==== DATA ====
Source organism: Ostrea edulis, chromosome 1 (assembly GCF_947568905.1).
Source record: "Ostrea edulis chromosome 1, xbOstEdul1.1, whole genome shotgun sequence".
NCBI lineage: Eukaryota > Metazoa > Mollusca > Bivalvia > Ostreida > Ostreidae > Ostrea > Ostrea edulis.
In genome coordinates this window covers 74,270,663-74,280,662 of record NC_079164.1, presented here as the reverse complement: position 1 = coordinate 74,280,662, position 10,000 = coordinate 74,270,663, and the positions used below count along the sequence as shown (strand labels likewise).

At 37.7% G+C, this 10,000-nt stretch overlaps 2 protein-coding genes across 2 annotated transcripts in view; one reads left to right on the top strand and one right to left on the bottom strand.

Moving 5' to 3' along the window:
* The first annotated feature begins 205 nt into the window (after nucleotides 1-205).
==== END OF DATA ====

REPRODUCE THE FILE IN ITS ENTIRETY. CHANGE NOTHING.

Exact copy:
Source organism: Ostrea edulis, chromosome 1 (assembly GCF_947568905.1).
Source record: "Ostrea edulis chromosome 1, xbOstEdul1.1, whole genome shotgun sequence".
NCBI lineage: Eukaryota > Metazoa > Mollusca > Bivalvia > Ostreida > Ostreidae > Ostrea > Ostrea edulis.
In genome coordinates this window covers 74,270,663-74,280,662 of record NC_079164.1, presented here as the reverse complement: position 1 = coordinate 74,280,662, position 10,000 = coordinate 74,270,663, and the positions used below count along the sequence as shown (strand labels likewise).

At 37.7% G+C, this 10,000-nt stretch overlaps 2 protein-coding genes across 2 annotated transcripts in view; one reads left to right on the top strand and one right to left on the bottom strand.

Moving 5' to 3' along the window:
* The first annotated feature begins 205 nt into the window (after nucleotides 1-205).